recommendations:

  • Ensure that GSO forces immediately stop the practice of confiscating the passports of migrant domestic workers upon their arrival in Lebanon,
  • Revise relevant policies to allow free-of-charge residency for children of all foreign domestic workers, regardless of their marital or employment status,
  • Train Internal Security and General Security forces to identify and assist migrant domestic workers who have been subjected to violence and other abuse and facilitate their access to medical care and the justice system,
  • Ensure a safe and confidential environment for women to report physical and sexual abuse to the police irrespective of their nationality or residency status and hold accountable police officers who fail to deal with complaints appropriately,
  • Increase awareness among domestic workers and law enforcement authorities about the national anti-trafficking law and ensure its full implementation,
  • Grant migrant domestic workers who have made complaints against their employers temporary visas during court cases and allow them to work for new employers throughout their duration.

for fuRthEr information:

Freedom of Expression

Despite being a signatory to the ICCPR, which guarantees the right to freedom of expression, Lebanon is not currently meeting its obligations with regards to protecting and respecting the right to freedom of expression of people in Lebanon.

Various security institutions have been summoning, detaining and interrogating dozens of human rights defenders, peaceful political activists and other individuals in relation to their social media posts criticizing political, religious or economic authorities, all of which are legitimate freedom of expression The pledges have no legal basis under Lebanese law and violate the right to freedom of expression which is set out in the Lebanese constitution as well as under international human rights law.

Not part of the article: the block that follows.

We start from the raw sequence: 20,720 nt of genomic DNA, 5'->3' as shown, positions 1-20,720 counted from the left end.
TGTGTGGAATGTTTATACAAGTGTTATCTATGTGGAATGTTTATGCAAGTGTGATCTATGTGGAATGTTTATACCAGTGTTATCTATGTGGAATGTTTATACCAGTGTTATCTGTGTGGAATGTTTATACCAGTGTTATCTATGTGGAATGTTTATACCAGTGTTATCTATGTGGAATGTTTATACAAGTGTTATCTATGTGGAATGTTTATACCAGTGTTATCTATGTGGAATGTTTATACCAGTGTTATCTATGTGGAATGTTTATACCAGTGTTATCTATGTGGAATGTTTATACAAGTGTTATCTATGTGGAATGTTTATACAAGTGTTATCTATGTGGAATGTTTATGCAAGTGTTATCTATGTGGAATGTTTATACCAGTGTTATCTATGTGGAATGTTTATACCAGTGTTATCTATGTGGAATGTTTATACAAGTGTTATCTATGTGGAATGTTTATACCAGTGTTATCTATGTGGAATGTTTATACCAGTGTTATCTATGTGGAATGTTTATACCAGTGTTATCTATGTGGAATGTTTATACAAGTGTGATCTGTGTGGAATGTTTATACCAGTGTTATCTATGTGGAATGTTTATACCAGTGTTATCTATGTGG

The Ministry of Interior has on several occasions failed to protect the right to free speech, association and assembly of different social groups, against threats and hate speech. The latest such example is the failure to implement the judicial ruling in relation to the Mashou’ Leila case, which called for the protection of the band and the public to allow the concert to go ahead. Lebanese and international rights groups called on the public prosecutor to investigate those who had incited to violence. The failure to ensure such protection sent a dangerous signal to those who incite to violence and contributes to the shrinking of civil society space generally.

recommendations:

  • End the use of illegal pledges to blackmail individuals, including human rights defenders, activists and commentators, into compromising their free speech and asking them to renounce their rights to it.